Patella Fractures

Updated: Aug 23, 2022
  • Author: Alexandra K Schwartz, MD; Chief Editor: Thomas M DeBerardino, MD, FAAOS, FAOA  more...
  • Print

Practice Essentials

Patella fractures account for approximately 1% of all skeletal injuries. They become problematic if the extensor mechanism of the knee is nonfunctional, articular congruity is lost, or stiffness of the knee joint ensues. [1]  To avoid these problems, the surgeon must achieve anatomic restoration of the joint and must allow early motion.

In the 1800s, treatment of patella fractures was controversial. Owing to a lack of adequate fixation techniques, surgical experience, and imaging, treatment most often consisted of extension splinting. This led to poor results because of intra-articular incongruity, nonunion, and poor motion.

Initial attempts at operative stabilization of these fractures yielded satisfactory repair rates lower than 50%. Treatment then progressed to excision of fractured patellar fragments or of the entire patella. Despite encouraging early results, long-term follow-up revealed degenerative changes in the femoral condyles and decreased quadriceps power.

With the introduction of the AO group (Arbeitsgemeinschaft für Osteosynthese, or Association for the Study of Osteosynthesis) in the 1950s, a new technique for fixation of these fractures was developed. The concept of the anterior tension band technique was introduced. This allowed stable fixation, early motion, and improved rates of bony union.



The patella is the largest sesamoid bone in the body. It is contained within the extensor mechanism, consisting of the quadriceps tendon proximally and the patellar ligament distally. At this location, it serves to increase the extensor moment by nearly 30%. The patella is covered at its proximal aspect by thick cartilage. Owing to its relatively small size, the patellofemoral joint is exposed to the highest contact stress of any weightbearing joint. Therefore, any aberration in its anatomy or alignment may lead to symptomatic degenerative changes.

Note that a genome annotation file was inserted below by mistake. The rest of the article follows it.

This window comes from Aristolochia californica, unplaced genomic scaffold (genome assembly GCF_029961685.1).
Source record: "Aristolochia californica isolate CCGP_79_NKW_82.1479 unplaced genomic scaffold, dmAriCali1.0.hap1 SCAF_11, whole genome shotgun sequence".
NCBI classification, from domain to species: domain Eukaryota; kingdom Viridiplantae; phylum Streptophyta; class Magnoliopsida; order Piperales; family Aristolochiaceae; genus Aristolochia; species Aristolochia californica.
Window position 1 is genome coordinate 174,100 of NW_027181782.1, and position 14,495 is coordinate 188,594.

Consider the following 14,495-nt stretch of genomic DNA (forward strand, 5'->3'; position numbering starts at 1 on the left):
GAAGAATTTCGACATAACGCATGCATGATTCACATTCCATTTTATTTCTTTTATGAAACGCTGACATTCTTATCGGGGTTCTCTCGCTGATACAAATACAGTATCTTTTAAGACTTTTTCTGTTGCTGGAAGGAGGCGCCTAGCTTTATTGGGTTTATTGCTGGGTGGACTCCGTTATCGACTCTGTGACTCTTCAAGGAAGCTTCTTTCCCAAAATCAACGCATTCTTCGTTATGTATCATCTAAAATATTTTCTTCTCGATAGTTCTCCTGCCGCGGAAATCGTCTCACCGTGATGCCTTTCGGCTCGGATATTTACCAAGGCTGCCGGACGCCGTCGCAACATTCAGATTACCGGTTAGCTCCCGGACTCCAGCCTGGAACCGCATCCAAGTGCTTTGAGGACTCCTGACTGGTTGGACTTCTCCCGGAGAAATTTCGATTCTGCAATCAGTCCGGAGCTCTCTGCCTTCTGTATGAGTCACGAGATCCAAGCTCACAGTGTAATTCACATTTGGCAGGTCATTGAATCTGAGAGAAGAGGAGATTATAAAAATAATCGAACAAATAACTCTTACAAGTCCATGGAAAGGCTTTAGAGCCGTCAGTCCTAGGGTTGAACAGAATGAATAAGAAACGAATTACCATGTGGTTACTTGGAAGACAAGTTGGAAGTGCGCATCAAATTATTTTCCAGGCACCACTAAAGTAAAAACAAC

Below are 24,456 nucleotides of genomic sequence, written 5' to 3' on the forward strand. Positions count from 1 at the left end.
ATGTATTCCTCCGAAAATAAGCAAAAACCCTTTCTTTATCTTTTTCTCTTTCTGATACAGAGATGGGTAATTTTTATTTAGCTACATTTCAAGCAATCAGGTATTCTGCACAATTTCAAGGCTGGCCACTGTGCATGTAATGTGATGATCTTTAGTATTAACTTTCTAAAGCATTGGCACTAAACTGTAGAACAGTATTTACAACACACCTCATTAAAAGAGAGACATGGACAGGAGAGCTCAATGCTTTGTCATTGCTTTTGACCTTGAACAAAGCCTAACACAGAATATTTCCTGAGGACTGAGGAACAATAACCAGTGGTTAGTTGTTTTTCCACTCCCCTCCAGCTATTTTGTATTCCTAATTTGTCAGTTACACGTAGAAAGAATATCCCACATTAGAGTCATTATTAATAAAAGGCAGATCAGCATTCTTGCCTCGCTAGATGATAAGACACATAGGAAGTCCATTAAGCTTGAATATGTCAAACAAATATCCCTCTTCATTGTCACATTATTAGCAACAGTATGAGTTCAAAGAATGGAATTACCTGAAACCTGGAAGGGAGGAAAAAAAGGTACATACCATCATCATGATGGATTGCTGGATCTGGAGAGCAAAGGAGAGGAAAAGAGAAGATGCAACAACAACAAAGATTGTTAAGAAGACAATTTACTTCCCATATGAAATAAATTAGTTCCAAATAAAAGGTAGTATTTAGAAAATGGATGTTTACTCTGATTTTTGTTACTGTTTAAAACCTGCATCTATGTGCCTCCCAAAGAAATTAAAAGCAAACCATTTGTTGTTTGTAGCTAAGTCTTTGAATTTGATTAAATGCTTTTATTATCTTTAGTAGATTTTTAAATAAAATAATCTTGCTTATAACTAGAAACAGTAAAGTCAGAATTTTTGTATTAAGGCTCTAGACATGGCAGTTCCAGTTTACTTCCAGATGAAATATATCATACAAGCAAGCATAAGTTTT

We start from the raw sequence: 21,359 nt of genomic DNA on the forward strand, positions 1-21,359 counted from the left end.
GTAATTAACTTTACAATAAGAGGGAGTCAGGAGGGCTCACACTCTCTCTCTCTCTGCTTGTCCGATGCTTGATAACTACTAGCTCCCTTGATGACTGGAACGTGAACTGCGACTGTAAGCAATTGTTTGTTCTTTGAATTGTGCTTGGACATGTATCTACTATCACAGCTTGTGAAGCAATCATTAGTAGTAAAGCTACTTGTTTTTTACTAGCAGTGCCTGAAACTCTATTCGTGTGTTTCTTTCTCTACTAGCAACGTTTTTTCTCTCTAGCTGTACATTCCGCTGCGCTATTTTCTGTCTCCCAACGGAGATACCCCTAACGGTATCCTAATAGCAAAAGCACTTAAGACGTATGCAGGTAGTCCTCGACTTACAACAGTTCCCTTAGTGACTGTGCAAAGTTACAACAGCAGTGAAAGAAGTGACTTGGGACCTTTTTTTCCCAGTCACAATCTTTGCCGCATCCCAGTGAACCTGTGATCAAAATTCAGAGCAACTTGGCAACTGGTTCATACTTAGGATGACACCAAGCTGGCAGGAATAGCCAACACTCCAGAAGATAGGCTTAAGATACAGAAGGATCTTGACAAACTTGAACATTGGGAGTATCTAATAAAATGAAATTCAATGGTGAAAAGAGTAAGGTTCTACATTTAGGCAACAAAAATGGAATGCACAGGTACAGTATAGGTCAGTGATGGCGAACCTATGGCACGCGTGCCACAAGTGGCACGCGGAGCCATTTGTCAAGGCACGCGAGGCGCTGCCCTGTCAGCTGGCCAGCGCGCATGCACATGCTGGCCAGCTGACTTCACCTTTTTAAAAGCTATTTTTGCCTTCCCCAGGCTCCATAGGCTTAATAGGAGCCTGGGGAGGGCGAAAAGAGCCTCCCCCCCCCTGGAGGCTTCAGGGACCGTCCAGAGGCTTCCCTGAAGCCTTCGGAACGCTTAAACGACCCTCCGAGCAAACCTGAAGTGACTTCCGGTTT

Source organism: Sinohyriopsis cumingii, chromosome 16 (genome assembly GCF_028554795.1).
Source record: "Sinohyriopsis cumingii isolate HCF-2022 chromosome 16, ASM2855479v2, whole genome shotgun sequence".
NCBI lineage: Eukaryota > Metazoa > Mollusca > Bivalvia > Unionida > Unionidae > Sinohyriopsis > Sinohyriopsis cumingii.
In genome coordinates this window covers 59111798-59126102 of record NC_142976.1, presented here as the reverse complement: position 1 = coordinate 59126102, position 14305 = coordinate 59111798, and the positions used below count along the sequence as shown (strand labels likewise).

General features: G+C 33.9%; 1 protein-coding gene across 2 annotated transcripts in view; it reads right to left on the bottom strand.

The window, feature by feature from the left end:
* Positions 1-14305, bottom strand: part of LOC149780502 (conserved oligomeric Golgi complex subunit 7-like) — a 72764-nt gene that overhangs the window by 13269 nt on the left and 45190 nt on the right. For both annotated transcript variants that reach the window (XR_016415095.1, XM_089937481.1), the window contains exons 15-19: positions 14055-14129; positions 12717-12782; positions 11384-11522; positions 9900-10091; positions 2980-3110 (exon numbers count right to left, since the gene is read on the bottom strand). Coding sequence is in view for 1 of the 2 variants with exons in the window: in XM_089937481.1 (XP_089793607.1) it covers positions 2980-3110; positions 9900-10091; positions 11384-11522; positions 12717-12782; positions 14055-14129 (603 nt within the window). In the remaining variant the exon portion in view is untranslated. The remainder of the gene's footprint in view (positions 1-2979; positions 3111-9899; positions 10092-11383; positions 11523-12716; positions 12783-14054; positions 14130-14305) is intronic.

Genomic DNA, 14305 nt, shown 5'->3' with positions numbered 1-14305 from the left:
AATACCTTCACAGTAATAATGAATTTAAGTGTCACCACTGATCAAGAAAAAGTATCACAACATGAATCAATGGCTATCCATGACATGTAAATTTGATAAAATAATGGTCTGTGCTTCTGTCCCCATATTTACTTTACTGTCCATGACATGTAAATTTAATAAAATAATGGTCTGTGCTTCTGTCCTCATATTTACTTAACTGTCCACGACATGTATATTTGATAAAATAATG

The subcutaneous location of the patella makes it prone to injury. Fractures occur as a result of a compressive force (as occurs with a direct blow), a sudden tensile force (as occurs with hyperflexion of the knee), or a combination of these. Various fracture patterns result, depending on the mechanism of injury. The most common patterns are often described as stellate or transverse; less common patterns include vertical, marginal, osteochondral, and sleeve fractures.

Sleeve fractures are seen exclusively in the pediatric population. [2] On radiographs, sleeve fractures are represented by a small bony avulsion fracture. However, they are actually larger than they appear on radiographs because they are surrounded by a significant portion of articular cartilage.

A direct blow to the patella most often results in a stellate fracture. The compressive forces applied to the patella result in a comminuted pattern. The energy of the blow is absorbed by the fracture and may cause damage to the articular cartilage of both the patella and the femoral condyles. Free osteochondral lesions therefore must be excluded. About 65% of these fractures do not involve the extensor retinaculum. If the extensor mechanism has not been disrupted and if intra-articular stepoff is less than 2 mm, the fracture may be treated nonoperatively.

Another mechanism of injury to the patella is a tensile force, as is sustained with hyperflexion of the knee with an eccentric contraction of the quadriceps. Approximately 35% of these are nondisplaced fractures with an intact retinaculum. This type of fracture, with less than 2 mm of intra-articular stepoff, can be treated with a nonoperative modality.